The Aarogya Setu App, launched by the Ministry of Health, has crossed 50 million downloads on the Android Play Store in 13 days, beating a record previously held by 2016 app Pokemon Go. The app got more than 40 million downloads after Prime Minister Narendra Modi on Tuesday mentioned the use of the application as part of his address to the nation on April 14. "To stop the spread of the corona(virus), use the Aarogya Setu mobile app, and encourage others to download this app as well", Modi said, as part of seven pleas he put before the country in his speech where he announced the extension of a nationwide lockdown till May 3.
The World Bank has made a reference to the app too. In its 'South Asia Economic Focus' report, it gave an example of how digital solutions were playing a role in combating the COVID-19 pandemic. "India recently launched an app, Aarogya Setu, that uses location data from persons' smartphones to tell users if they have been near someone who tested positive for COVID-19", the report said.
But the app has also faced criticism from cyber security experts who have raised the issue of privacy and protection of data of the citizens who download the app. BOOM tells you all you need to know about the app.
What's the objective of the app?
The app is an initiative of the Ministry of Health, also built with the involvement of the NITI Aayog and is maintained by the National Informatics Centre.
According to the objectives of the app laid out in its app description, this app is has been developed to:
- Help people assess themselves for COVID-19
- Tell users if they have been in contact with somebody who has tested positive
- Make information related to COVID-19 accessible
How does the app work?
Upon registration, users are asked to fill some information about their potential symptoms, if they have come in contact with somebody who may be COVID-19 positive, if they are smokers and their international travel history. "We take this complicated chart that ICMR [Indian Council Of Medical Research] has created about assessing people, and using a few chat-like questions, it determines that and tells you immediately whether you are fine, you are not well, or if you're at a high degree of risk and need to get tested immediately", said Lalitesh Katragadda in an interview to BOOM. Katragadda, an iSpirit Fellow and founder of Indihood, was associated with the development of the app.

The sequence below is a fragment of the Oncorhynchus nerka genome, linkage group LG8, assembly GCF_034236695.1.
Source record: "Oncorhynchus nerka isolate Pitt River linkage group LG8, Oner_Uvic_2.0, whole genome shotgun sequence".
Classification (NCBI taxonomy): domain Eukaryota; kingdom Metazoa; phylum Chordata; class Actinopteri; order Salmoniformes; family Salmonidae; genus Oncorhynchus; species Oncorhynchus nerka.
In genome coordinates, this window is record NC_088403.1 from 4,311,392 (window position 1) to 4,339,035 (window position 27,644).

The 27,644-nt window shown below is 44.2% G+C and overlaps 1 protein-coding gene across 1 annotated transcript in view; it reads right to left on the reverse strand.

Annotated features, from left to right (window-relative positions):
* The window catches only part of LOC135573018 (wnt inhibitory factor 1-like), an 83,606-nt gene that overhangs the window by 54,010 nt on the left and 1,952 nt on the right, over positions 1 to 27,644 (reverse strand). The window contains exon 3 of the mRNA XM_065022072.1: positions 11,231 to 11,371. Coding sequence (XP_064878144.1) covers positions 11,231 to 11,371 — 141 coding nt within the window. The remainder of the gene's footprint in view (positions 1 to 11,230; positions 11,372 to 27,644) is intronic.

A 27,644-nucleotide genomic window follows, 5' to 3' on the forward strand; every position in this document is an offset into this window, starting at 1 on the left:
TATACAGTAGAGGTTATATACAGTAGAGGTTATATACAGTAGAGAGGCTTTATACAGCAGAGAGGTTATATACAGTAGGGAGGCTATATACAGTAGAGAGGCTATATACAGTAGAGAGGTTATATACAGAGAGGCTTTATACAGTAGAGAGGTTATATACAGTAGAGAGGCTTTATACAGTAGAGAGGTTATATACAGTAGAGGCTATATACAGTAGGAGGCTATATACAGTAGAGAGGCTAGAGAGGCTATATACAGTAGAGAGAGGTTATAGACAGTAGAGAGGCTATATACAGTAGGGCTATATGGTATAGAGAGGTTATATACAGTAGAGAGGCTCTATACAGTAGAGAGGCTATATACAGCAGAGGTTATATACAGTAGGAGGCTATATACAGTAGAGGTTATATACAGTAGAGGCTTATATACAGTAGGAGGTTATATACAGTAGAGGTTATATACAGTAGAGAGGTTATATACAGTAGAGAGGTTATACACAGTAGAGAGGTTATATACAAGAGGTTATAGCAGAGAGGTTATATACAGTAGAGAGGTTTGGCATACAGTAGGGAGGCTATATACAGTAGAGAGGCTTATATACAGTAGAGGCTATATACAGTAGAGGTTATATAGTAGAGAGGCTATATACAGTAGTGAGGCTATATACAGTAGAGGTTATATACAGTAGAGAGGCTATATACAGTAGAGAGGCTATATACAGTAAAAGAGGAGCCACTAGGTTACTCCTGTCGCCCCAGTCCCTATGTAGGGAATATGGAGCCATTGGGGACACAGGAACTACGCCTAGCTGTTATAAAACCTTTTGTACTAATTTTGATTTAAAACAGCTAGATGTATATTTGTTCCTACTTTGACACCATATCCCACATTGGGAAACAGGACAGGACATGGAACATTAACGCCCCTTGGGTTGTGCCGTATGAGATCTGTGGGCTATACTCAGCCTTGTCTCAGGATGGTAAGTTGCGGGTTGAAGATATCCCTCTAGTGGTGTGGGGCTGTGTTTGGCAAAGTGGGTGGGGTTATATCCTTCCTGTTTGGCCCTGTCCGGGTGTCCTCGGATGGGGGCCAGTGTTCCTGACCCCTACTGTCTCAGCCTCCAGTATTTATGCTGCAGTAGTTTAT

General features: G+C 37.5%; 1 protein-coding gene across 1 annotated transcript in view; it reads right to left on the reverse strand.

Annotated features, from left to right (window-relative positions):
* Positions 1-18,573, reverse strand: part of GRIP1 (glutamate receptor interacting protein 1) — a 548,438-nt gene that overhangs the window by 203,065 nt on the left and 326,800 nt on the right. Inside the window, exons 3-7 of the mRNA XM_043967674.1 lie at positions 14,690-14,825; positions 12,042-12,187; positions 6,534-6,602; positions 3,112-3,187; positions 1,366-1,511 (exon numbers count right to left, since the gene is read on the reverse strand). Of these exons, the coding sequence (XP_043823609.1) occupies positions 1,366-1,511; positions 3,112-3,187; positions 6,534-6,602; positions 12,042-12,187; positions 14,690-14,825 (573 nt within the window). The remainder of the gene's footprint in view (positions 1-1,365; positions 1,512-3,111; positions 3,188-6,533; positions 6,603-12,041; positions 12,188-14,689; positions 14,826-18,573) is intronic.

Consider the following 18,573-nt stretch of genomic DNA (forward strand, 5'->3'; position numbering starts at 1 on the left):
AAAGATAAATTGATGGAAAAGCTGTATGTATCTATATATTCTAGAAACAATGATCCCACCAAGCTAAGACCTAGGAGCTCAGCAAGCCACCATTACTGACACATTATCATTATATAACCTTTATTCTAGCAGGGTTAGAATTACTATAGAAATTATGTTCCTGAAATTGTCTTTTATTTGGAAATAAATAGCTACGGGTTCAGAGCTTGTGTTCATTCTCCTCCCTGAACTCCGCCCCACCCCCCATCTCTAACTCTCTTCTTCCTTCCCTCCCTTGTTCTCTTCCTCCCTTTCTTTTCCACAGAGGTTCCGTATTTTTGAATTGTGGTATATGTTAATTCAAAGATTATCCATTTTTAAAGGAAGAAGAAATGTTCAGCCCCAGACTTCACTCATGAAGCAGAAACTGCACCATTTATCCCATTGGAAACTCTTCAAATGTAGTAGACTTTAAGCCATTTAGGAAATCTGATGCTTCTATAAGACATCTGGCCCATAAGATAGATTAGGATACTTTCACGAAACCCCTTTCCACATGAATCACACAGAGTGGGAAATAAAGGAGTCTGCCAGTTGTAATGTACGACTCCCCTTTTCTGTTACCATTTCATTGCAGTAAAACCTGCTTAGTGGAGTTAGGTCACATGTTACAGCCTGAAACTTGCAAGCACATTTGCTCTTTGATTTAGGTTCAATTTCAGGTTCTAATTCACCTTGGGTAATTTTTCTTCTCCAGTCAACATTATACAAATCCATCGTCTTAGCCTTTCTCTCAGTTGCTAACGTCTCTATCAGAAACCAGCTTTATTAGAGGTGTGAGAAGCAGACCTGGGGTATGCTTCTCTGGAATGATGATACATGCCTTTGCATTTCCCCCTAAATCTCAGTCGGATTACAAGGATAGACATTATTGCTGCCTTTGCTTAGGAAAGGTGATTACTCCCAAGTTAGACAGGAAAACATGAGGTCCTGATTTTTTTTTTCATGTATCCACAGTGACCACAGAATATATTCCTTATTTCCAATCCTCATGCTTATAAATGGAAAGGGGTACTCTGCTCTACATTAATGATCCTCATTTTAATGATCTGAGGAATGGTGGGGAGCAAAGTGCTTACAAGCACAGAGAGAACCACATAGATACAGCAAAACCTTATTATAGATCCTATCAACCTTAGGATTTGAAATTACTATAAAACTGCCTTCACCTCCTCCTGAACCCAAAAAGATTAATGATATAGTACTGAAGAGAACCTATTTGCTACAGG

Your phone's bluetooth and GPS services plays an important role in helping the app function, according to Katragadda. When two users come in close contact, the bluetooth from both devices speak to each other. Every 30 minutes, the phone also stores latitude-longitude data locally.
These features can be seen from this screenshot below, that is on the Aarogya Setu's page on the iOS App Store.
With both of these information pieces, the app lets you know if you have been in contact with somebody, and tells you if you are at risk, or advises you to get tested at a much earlier stage, according to Katragadda. "Through this, the app can also help identify hotspots ... it will become much more evident." The app also alerts users if somebody they have come in contact with, tests positive after 10 days.
Katragadda says that the data collected by the government through Aarogya Setu is not perpetually going to stay, it does not identify users personally and not all data of users reaches the government in the first place. Data would be wiped out between 30 - 45 days depending on a user's health condition, or if a user has been cured. Data used for research is geofenced and mixed. He also said, "If you uninstall the app, the data is gone."
But Raman Singh Jit Chima, Senior Counsel with Access Now, has expressed some concerns over the app. Chima says that instead of other health interventions, public authorities were more keen at pursuing invasive apps solutions. He has recommended more transparency, citing the example of the criticism faced by Singapore's TraceTogether app. The authorities have clarified that the app will not continue after the pandemic and that you can make a data deletion request - something that Aarogya Setu has not clarified yet. Singaporeans have raised concerns on how they would challenge potential retention orders on these requests. He also cautioned, "If something goes wrong with this, you will see so much skepticism and worry around people working with the ICMR and state governments .. if something goes wrong, it might make the situation worse."
Watch the full interview here.